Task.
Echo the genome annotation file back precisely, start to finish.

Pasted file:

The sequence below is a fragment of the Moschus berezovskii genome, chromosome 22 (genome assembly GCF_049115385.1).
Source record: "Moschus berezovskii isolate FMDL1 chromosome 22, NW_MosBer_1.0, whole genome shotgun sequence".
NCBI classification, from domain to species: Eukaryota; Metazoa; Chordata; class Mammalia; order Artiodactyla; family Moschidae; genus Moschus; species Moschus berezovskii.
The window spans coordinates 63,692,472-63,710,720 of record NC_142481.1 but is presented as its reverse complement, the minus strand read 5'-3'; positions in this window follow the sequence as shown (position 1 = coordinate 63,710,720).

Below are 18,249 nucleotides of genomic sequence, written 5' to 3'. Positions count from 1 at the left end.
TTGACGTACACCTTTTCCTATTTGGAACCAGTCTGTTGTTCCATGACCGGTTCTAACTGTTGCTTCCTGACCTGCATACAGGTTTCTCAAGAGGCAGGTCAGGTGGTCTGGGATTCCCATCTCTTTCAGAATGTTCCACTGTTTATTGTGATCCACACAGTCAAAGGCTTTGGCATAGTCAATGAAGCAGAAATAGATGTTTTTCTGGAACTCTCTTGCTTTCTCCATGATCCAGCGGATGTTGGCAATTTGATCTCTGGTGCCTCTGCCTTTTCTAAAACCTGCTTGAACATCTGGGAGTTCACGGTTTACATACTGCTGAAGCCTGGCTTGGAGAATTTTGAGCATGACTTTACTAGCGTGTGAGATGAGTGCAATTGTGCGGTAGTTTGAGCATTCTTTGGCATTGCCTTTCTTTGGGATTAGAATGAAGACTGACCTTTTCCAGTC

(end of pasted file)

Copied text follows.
The sequence below is a fragment of the Moschus berezovskii genome, chromosome 22 (genome assembly GCF_049115385.1).
Source record: "Moschus berezovskii isolate FMDL1 chromosome 22, NW_MosBer_1.0, whole genome shotgun sequence".
NCBI classification, from domain to species: Eukaryota; Metazoa; Chordata; class Mammalia; order Artiodactyla; family Moschidae; genus Moschus; species Moschus berezovskii.
The window spans coordinates 63,692,472-63,710,720 of record NC_142481.1 but is presented as its reverse complement, the minus strand read 5'-3'; positions in this window follow the sequence as shown (position 1 = coordinate 63,710,720).

Below are 18,249 nucleotides of genomic sequence, written 5' to 3'. Positions count from 1 at the left end.
TTGACGTACACCTTTTCCTATTTGGAACCAGTCTGTTGTTCCATGACCGGTTCTAACTGTTGCTTCCTGACCTGCATACAGGTTTCTCAAGAGGCAGGTCAGGTGGTCTGGGATTCCCATCTCTTTCAGAATGTTCCACTGTTTATTGTGATCCACACAGTCAAAGGCTTTGGCATAGTCAATGAAGCAGAAATAGATGTTTTTCTGGAACTCTCTTGCTTTCTCCATGATCCAGCGGATGTTGGCAATTTGATCTCTGGTGCCTCTGCCTTTTCTAAAACCTGCTTGAACATCTGGGAGTTCACGGTTTACATACTGCTGAAGCCTGGCTTGGAGAATTTTGAGCATGACTTTACTAGCGTGTGAGATGAGTGCAATTGTGCGGTAGTTTGAGCATTCTTTGGCATTGCCTTTCTTTGGGATTAGAATGAAGACTGACCTTTTCCAGTC